Blogging as a Continuance of the Oral Tradition?

This article, Digital Media: The New Democracy brings up an interesting idea – blogging, and by extension all the social media we engage in (like vernacular video) is continuing the tradition of oral history. Of course, theorists like Ong (secondary orality) and McLuhan (the global village) have talked about these ideas in relation to the democratization of the narrative – as we take control of publication and the content of the publication we also change the way history is recorded and how the future will look at us.  Of course, having the written word overwrite some cultures, and even some people’s existence, what will the digital oral history overwrite?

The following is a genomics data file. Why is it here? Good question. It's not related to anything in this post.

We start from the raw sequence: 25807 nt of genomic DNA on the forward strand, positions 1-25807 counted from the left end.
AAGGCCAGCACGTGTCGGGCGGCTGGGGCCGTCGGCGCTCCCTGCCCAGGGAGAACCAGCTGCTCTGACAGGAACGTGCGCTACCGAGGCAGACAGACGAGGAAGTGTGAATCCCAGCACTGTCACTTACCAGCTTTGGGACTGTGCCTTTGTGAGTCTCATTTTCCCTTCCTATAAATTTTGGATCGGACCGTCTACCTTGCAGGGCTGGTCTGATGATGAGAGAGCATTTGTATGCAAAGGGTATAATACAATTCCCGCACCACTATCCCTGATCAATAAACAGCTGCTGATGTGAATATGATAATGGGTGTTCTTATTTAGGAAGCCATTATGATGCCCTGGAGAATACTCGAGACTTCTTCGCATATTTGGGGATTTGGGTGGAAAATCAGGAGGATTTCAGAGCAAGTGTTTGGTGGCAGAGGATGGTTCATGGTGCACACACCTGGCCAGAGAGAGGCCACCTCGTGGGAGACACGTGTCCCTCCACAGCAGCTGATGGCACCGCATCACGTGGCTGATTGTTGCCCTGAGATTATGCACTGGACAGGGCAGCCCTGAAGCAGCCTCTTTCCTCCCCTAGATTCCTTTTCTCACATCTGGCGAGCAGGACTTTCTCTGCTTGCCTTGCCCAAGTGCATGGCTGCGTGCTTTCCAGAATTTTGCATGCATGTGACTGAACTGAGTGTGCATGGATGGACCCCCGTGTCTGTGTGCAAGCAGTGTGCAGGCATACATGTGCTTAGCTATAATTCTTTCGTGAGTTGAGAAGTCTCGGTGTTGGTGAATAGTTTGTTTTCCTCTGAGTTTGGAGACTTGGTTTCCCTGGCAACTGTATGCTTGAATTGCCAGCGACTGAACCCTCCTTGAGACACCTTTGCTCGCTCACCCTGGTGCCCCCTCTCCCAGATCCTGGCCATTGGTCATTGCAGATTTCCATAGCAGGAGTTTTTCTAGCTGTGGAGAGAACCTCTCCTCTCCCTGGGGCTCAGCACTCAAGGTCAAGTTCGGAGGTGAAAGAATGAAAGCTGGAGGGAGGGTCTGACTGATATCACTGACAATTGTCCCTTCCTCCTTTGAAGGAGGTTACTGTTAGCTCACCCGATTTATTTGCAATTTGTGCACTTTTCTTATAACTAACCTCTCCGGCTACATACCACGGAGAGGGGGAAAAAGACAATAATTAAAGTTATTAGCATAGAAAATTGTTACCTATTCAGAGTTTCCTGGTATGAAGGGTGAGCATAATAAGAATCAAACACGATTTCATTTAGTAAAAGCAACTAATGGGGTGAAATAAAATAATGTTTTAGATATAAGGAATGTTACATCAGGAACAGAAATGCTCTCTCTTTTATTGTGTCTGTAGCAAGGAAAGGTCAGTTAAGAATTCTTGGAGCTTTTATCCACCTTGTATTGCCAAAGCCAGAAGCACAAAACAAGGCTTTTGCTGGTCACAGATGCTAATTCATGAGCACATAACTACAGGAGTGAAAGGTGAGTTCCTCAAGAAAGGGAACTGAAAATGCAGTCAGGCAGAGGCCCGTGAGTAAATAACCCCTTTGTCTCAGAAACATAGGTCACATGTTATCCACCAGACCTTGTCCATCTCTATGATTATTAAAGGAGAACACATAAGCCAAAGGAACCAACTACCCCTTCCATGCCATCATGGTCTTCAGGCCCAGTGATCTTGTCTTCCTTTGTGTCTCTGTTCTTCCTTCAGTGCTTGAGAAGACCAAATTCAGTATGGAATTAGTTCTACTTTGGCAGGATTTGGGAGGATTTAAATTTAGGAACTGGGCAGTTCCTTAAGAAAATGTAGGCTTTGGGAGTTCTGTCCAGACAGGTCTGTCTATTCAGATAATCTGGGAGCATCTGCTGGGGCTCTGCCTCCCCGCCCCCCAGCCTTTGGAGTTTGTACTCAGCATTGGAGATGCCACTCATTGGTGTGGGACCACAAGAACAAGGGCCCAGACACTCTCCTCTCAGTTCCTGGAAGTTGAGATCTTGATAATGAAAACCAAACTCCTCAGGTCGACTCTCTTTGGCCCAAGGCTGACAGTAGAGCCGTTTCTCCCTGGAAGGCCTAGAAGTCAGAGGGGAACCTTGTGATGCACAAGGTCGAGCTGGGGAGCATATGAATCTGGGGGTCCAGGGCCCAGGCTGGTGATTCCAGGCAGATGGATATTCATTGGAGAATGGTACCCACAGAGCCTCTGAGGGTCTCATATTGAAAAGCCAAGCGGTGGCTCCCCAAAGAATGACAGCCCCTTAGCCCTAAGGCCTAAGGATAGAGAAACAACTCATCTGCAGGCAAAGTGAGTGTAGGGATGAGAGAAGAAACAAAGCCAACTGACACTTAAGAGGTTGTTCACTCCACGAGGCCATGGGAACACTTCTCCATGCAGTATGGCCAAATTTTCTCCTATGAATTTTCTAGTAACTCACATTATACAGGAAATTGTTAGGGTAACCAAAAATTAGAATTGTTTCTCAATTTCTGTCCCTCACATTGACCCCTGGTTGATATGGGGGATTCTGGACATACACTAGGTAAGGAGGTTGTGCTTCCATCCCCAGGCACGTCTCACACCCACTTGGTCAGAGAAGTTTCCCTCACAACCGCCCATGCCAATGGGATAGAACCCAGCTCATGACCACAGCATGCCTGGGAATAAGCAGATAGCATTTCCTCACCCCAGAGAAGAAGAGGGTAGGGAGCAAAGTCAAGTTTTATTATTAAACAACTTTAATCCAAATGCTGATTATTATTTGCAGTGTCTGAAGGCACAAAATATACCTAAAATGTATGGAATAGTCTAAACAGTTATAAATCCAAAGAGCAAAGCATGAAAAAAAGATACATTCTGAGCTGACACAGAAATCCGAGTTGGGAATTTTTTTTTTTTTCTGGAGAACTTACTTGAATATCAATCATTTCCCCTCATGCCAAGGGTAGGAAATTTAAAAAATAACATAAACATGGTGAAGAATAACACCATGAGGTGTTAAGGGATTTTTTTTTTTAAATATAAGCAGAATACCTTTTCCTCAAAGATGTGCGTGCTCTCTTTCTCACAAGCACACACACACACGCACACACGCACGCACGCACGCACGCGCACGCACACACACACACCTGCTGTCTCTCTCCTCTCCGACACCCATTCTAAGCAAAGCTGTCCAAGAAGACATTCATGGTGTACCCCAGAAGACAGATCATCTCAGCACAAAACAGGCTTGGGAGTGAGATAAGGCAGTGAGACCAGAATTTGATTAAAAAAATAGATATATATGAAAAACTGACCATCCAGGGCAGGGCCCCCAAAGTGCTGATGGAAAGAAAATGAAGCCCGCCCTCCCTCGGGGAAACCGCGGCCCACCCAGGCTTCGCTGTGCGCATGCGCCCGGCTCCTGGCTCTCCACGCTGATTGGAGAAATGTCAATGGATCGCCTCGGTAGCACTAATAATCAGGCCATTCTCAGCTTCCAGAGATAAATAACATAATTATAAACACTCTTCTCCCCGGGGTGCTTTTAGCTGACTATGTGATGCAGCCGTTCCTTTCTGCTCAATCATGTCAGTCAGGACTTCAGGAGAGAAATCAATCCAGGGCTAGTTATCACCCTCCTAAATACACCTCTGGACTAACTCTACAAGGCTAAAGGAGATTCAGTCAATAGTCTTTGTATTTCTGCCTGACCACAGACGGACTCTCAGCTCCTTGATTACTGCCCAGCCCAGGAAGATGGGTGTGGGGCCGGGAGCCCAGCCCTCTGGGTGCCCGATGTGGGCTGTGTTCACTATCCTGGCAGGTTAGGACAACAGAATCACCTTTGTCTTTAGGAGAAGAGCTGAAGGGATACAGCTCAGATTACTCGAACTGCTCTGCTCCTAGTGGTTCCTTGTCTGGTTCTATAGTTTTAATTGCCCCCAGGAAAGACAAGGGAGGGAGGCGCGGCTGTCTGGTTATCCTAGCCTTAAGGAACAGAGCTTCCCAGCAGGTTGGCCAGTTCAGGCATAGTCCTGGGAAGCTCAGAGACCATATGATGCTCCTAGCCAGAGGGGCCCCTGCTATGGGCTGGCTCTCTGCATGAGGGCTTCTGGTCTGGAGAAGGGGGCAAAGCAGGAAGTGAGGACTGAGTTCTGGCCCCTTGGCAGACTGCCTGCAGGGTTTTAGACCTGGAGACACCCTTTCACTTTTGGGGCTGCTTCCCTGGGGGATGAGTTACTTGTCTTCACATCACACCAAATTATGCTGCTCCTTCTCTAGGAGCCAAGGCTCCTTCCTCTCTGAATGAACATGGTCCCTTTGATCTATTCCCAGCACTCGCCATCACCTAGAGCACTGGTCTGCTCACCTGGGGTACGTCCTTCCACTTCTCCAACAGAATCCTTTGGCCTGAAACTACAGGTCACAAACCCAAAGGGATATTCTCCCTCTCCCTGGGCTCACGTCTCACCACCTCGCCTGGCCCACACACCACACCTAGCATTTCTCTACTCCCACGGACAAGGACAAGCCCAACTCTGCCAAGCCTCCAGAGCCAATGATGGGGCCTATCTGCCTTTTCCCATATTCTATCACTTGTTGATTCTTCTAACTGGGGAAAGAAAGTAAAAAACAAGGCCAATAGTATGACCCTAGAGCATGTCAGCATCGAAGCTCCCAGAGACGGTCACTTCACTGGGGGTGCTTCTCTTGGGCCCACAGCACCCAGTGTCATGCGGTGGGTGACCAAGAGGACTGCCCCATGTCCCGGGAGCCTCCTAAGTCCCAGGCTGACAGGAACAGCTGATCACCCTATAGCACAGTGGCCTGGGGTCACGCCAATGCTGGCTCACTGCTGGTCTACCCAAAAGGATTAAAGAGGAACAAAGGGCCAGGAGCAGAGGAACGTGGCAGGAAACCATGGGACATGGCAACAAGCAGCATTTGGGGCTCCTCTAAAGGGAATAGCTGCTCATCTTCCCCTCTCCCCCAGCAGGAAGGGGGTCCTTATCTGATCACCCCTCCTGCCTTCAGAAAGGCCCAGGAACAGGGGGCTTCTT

Certainly it is easy to see “primitive” cultures being overwritten, there is very little Kalahari bushmen websites, or anything other than minutia about what the “cultured” world has done to them (for diamonds, for the land they live on…) from a documentary perspective. While this is progress, and some will argue inevitable, is it right? Do those of us in a privileged position have a moral (oral?) obligation to bring these issues up?